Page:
Is it possible that you have found, discovered or inherited an authentic painting or drawing by Claude Monet? Yes. Why? Because there are plenty of reasons to believe that some Monet paintings and drawings remain to be discovered.

We know this for a fact, because it has happened to some of our clients and they went on to sell the paintings through a most important auctioneer, for several million dollars.

There are many aspects of Monet’s life that give us reason to believe that some of his paintings or drawings have been lost over time.

1) Monet began his career as a caricaturist. While a few of his earliest caricatures have been preserved, it is pretty much certain that more have yet to be discovered. A good place to find one would be in the pages of old books.

2) Monet was destitute for a long time. He struggled to pay his rent.

3) Monet suffered from depression, tried to commit suicide. Jumped in the Seine river in Paris.

4) We know he took out an advertisement in the French classifieds offering to paint a composition in any color the buyer wanted.

5) Monet was drafted into the military in 1861 and spent nearly a year in Algeria. His artistic output during his time there is not entirely clear.

6) Monet spent three months in Bordighera and his output while he was there is also no well known.

7) Monet moved multiple times.

These events and situations are all conducive to having traded paintings, having sold some for very little, having abandoned some, thrown away others, lost or stolen a few. Having produced paintings and drawings nobody knows he had ever created.

If you have a potential Monet painting we will analyze it, research it, perform some tests of the materials if necessary, check the signature with a forensic examination, examine it anywhere in the world and finally we will produce an extensive report showing and explaining and demonstrating that your painting is authentic.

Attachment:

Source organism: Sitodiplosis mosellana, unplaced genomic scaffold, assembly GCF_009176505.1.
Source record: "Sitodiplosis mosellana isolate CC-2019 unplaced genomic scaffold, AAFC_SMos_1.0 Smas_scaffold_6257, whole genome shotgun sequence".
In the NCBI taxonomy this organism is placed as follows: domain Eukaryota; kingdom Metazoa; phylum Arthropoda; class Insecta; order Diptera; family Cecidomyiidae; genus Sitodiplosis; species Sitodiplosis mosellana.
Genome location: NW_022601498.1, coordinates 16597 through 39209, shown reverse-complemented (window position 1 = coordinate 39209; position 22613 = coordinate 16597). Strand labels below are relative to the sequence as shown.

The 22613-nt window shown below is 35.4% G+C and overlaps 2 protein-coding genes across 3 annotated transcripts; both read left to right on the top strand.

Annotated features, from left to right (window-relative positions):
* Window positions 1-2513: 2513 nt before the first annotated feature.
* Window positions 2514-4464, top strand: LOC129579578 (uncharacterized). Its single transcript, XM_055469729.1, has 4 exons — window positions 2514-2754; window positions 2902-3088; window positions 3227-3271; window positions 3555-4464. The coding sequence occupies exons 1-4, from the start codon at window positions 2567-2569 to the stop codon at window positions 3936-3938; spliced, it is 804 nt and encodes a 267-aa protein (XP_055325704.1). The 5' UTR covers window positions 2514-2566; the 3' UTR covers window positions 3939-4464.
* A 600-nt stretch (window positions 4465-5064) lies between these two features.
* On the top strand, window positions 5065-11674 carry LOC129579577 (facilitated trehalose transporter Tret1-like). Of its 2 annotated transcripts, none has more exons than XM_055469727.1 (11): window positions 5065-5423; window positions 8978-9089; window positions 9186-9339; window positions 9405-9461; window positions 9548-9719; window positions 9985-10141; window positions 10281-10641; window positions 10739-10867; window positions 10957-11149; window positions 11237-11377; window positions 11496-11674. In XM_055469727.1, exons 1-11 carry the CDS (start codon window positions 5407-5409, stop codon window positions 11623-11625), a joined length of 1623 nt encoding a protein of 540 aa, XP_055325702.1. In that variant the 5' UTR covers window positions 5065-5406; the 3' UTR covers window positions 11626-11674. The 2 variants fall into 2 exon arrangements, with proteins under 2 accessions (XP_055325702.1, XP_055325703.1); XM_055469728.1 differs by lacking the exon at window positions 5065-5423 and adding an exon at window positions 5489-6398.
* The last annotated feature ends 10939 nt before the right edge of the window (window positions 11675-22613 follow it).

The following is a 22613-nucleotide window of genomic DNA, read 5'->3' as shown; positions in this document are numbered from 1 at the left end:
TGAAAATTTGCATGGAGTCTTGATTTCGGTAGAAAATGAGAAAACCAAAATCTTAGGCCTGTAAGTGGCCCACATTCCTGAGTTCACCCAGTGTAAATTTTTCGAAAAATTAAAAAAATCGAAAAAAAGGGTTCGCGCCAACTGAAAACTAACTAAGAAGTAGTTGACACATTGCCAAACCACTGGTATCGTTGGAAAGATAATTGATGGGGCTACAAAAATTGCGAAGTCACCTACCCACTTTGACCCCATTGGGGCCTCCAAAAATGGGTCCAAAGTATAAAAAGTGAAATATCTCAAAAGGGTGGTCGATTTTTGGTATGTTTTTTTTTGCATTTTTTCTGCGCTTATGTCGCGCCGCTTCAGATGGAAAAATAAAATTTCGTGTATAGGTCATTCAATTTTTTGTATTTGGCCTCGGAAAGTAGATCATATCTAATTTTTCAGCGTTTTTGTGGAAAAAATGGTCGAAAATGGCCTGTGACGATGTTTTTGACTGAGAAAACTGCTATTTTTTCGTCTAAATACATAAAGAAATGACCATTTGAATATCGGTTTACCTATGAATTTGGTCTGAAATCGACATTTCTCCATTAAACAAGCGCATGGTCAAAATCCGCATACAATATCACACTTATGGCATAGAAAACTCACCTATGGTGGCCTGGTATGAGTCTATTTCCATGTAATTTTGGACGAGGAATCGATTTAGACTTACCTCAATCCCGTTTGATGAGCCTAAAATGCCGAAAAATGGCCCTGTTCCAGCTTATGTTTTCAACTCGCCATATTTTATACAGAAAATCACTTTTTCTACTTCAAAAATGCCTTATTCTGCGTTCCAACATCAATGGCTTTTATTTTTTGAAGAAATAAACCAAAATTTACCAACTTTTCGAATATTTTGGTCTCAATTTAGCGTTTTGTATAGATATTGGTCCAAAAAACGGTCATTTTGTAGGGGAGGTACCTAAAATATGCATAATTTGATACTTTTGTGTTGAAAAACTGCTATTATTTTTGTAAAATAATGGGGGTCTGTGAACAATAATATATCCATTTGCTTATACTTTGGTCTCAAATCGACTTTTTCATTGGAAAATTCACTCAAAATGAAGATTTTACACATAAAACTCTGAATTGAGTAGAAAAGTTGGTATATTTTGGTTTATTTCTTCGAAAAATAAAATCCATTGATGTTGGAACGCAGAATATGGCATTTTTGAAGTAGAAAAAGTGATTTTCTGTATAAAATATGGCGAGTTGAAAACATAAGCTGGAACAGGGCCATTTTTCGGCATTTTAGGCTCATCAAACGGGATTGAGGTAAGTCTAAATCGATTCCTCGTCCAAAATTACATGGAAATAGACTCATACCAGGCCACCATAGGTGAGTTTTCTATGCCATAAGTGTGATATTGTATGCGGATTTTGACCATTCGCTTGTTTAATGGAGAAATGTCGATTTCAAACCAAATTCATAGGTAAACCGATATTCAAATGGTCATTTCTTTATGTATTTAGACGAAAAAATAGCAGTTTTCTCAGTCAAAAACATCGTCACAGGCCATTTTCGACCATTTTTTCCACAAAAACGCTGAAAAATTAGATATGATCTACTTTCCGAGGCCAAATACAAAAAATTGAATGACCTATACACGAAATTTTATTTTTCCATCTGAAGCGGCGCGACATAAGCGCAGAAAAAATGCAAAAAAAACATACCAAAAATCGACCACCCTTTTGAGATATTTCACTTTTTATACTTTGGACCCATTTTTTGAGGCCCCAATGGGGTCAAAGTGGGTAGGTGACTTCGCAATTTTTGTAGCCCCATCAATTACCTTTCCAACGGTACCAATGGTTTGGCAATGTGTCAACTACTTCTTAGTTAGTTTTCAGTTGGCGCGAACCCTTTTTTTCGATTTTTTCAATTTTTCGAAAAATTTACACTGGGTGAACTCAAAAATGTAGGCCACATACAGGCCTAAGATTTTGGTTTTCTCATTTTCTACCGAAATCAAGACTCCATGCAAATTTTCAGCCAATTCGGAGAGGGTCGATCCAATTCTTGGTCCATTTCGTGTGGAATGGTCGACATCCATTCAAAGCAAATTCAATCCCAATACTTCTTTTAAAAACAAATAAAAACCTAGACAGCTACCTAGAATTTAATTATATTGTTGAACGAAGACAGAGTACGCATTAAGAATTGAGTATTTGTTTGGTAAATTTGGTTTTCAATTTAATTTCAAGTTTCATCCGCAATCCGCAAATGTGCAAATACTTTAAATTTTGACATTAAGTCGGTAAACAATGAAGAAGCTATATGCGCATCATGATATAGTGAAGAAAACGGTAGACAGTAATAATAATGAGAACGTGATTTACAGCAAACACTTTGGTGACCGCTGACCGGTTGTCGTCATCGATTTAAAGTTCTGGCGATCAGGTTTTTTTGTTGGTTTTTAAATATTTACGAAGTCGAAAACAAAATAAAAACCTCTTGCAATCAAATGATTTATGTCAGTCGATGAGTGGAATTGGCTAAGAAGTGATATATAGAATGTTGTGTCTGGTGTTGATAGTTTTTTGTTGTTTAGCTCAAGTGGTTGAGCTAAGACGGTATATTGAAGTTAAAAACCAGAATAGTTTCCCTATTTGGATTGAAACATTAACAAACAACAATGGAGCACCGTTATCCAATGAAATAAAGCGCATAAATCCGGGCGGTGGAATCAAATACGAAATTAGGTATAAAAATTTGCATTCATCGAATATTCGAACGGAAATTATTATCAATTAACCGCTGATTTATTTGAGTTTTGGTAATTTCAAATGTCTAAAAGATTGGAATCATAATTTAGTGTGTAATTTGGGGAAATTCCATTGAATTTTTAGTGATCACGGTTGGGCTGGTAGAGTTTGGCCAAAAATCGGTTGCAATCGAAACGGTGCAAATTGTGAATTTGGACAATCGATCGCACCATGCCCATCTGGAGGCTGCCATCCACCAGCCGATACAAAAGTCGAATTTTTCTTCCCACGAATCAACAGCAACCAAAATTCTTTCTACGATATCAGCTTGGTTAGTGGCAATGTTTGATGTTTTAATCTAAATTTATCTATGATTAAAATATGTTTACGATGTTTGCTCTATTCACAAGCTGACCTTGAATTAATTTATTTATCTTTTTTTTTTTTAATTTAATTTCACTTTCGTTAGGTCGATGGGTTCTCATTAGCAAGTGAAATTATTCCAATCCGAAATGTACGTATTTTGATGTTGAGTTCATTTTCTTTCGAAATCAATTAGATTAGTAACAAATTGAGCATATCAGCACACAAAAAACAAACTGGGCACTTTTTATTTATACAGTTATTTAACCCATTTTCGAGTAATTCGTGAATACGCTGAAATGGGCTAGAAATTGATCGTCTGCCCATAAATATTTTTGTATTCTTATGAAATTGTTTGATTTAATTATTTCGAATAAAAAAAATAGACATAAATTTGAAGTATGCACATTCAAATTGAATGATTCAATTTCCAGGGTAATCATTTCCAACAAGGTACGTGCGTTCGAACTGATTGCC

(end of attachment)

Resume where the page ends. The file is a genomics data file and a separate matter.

We will issue a Certificate Of Authenticity (COA) and if you need help selling it we will assist you.


Among the works considered missing or lost by Monet are the following:

Antibes, 73 x 92 cm

Bois de Boulogne, 54 x 65 cm

Boats on the Beach at Argenteuil

Cliff near Dieppe, 60 x 54 cm

Dinner at the Sisley's

Harbor at Honfleur, 148 x 226 cm


La Grenouillére

Lighthouse at Honfleur

London Bridge, 62 x 100 cm

Man Carrying a Load, 92 x 63 cm

Monet paints in Monet's Garden, 41 x 68 cm

PoppyField in Bloom, 73 x 83 cm

Portrait of Victor Jacquemont with Parasol, 105 x 61.5 cm

River Landscape with Two Men and Boats, 74 x 93 cm

Road in Winter, 43 x 65 cm

The Seine near Rouen

Sitting Man

Snow at Agrenteuil, 60.5 x 45 cm

Thawing fields, 44 x 55 cm

Vetheuil in Spring, 60 x 100 cm

View from Sainte-Address, pastel, 17.5 x 35 cm